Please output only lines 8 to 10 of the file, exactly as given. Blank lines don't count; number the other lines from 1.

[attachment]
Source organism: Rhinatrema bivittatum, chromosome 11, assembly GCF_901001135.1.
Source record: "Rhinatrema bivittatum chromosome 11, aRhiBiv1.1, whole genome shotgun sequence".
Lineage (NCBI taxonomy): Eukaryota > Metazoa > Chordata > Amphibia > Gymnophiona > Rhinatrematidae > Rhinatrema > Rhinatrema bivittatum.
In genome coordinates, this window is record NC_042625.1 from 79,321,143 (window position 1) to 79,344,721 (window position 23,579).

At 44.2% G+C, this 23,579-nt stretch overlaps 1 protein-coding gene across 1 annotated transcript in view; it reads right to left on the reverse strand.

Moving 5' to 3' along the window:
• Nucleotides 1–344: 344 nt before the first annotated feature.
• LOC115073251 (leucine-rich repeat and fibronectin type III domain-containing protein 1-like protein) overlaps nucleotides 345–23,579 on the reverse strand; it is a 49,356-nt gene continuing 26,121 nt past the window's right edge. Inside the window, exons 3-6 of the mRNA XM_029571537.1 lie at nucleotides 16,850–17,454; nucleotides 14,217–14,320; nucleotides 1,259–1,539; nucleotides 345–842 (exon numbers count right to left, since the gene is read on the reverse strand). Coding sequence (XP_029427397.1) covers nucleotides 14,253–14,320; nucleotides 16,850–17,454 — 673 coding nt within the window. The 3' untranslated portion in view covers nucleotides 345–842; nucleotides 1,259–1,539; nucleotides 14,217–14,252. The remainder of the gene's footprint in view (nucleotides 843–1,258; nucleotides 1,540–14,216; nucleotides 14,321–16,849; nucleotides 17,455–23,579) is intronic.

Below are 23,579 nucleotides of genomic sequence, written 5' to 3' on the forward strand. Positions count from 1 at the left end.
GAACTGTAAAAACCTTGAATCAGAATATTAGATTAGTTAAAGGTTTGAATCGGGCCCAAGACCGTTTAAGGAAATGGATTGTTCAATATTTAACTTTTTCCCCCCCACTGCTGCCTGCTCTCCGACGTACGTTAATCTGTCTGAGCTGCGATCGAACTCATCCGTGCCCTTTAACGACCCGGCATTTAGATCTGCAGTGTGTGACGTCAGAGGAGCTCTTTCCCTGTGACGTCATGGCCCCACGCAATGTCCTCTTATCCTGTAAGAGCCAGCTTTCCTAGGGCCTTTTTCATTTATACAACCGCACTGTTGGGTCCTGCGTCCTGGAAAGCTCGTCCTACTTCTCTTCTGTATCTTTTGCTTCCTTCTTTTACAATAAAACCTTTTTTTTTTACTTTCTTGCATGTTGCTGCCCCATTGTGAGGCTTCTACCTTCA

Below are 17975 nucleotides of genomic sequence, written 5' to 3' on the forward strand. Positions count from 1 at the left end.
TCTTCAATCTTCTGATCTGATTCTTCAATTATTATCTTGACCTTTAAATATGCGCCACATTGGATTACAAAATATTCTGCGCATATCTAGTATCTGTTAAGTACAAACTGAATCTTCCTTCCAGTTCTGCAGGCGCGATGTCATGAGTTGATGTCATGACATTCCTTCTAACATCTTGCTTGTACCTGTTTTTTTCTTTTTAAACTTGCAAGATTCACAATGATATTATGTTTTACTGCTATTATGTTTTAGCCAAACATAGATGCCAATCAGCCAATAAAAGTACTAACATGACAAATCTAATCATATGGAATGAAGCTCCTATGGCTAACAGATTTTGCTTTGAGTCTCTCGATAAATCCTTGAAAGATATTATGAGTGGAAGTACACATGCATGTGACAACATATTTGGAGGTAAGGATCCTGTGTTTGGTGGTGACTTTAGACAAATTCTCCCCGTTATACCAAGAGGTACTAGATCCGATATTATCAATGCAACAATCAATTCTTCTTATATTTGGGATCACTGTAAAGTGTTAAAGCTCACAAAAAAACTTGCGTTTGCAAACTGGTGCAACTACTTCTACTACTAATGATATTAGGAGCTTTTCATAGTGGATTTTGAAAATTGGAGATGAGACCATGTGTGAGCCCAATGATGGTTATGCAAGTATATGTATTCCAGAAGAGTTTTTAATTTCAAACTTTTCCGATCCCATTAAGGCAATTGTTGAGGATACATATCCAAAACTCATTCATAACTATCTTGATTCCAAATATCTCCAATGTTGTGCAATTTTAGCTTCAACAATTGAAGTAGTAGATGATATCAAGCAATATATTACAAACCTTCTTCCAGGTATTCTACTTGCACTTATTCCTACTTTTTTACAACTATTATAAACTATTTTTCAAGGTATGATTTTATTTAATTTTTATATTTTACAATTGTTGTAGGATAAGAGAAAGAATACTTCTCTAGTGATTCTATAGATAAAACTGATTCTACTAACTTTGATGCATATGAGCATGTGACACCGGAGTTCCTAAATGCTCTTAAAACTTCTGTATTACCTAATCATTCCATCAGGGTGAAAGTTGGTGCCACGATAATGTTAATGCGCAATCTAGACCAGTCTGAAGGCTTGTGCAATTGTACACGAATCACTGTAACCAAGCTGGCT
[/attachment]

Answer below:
• LOC115073251 (leucine-rich repeat and fibronectin type III domain-containing protein 1-like protein) overlaps nucleotides 345–23,579 on the reverse strand; it is a 49,356-nt gene continuing 26,121 nt past the window's right edge. Inside the window, exons 3-6 of the mRNA XM_029571537.1 lie at nucleotides 16,850–17,454; nucleotides 14,217–14,320; nucleotides 1,259–1,539; nucleotides 345–842 (exon numbers count right to left, since the gene is read on the reverse strand). Coding sequence (XP_029427397.1) covers nucleotides 14,253–14,320; nucleotides 16,850–17,454 — 673 coding nt within the window. The 3' untranslated portion in view covers nucleotides 345–842; nucleotides 1,259–1,539; nucleotides 14,217–14,252. The remainder of the gene's footprint in view (nucleotides 843–1,258; nucleotides 1,540–14,216; nucleotides 14,321–16,849; nucleotides 17,455–23,579) is intronic.

Below are 23,579 nucleotides of genomic sequence, written 5' to 3' on the forward strand. Positions count from 1 at the left end.
GAACTGTAAAAACCTTGAATCAGAATATTAGATTAGTTAAAGGTTTGAATCGGGCCCAAGACCGTTTAAGGAAATGGATTGTTCAATATTTAACTTTTTCCCCCCCACTGCTGCCTGCTCTCCGACGTACGTTAATCTGTCTGAGCTGCGATCGAACTCATCCGTGCCCTTTAACGACCCGGCATTTAGATCTGCAGTGTGTGACGTCAGAGGAGCTCTTTCCCTGTGACGTCATGGCCCCACGCAATGTCCTCTTATCCTGTAAGAGCCAGCTTTCCTAGGGCCTTTTTCATTTATACAACCGCACTGTTGGGTCCTGCGTCCTGGAAAGCTCGTCCTACTTCTCTTCTGTATCTTTTGCTTCCTTCTTTTACAATAAAACCTTTTTTTTTTACTTTCTTGCATGTTGCTGCCCCATTGTGAGGCTTCTACCTTCA